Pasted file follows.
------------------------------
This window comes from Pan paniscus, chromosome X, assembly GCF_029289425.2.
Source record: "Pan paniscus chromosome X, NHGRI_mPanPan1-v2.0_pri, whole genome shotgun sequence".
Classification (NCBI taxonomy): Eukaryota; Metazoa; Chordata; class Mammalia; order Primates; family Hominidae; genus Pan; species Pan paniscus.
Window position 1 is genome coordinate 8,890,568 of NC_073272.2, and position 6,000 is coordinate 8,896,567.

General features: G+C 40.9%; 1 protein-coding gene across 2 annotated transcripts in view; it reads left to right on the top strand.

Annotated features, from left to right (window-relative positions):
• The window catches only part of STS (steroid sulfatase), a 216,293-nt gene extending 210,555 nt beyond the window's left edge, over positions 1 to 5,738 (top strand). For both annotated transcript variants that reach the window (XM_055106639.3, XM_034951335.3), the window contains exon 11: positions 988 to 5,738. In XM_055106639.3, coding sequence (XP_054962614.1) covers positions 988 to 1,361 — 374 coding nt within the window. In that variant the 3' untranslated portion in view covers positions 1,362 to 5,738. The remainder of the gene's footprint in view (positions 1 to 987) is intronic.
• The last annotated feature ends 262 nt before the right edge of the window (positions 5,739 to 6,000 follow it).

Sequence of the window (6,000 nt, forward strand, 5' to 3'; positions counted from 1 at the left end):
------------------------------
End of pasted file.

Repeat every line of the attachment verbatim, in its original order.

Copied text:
This window comes from Pan paniscus, chromosome X, assembly GCF_029289425.2.
Source record: "Pan paniscus chromosome X, NHGRI_mPanPan1-v2.0_pri, whole genome shotgun sequence".
Classification (NCBI taxonomy): Eukaryota; Metazoa; Chordata; class Mammalia; order Primates; family Hominidae; genus Pan; species Pan paniscus.
Window position 1 is genome coordinate 8,890,568 of NC_073272.2, and position 6,000 is coordinate 8,896,567.

General features: G+C 40.9%; 1 protein-coding gene across 2 annotated transcripts in view; it reads left to right on the top strand.

Annotated features, from left to right (window-relative positions):
• The window catches only part of STS (steroid sulfatase), a 216,293-nt gene extending 210,555 nt beyond the window's left edge, over positions 1 to 5,738 (top strand). For both annotated transcript variants that reach the window (XM_055106639.3, XM_034951335.3), the window contains exon 11: positions 988 to 5,738. In XM_055106639.3, coding sequence (XP_054962614.1) covers positions 988 to 1,361 — 374 coding nt within the window. In that variant the 3' untranslated portion in view covers positions 1,362 to 5,738. The remainder of the gene's footprint in view (positions 1 to 987) is intronic.
• The last annotated feature ends 262 nt before the right edge of the window (positions 5,739 to 6,000 follow it).

Sequence of the window (6,000 nt, forward strand, 5' to 3'; positions counted from 1 at the left end):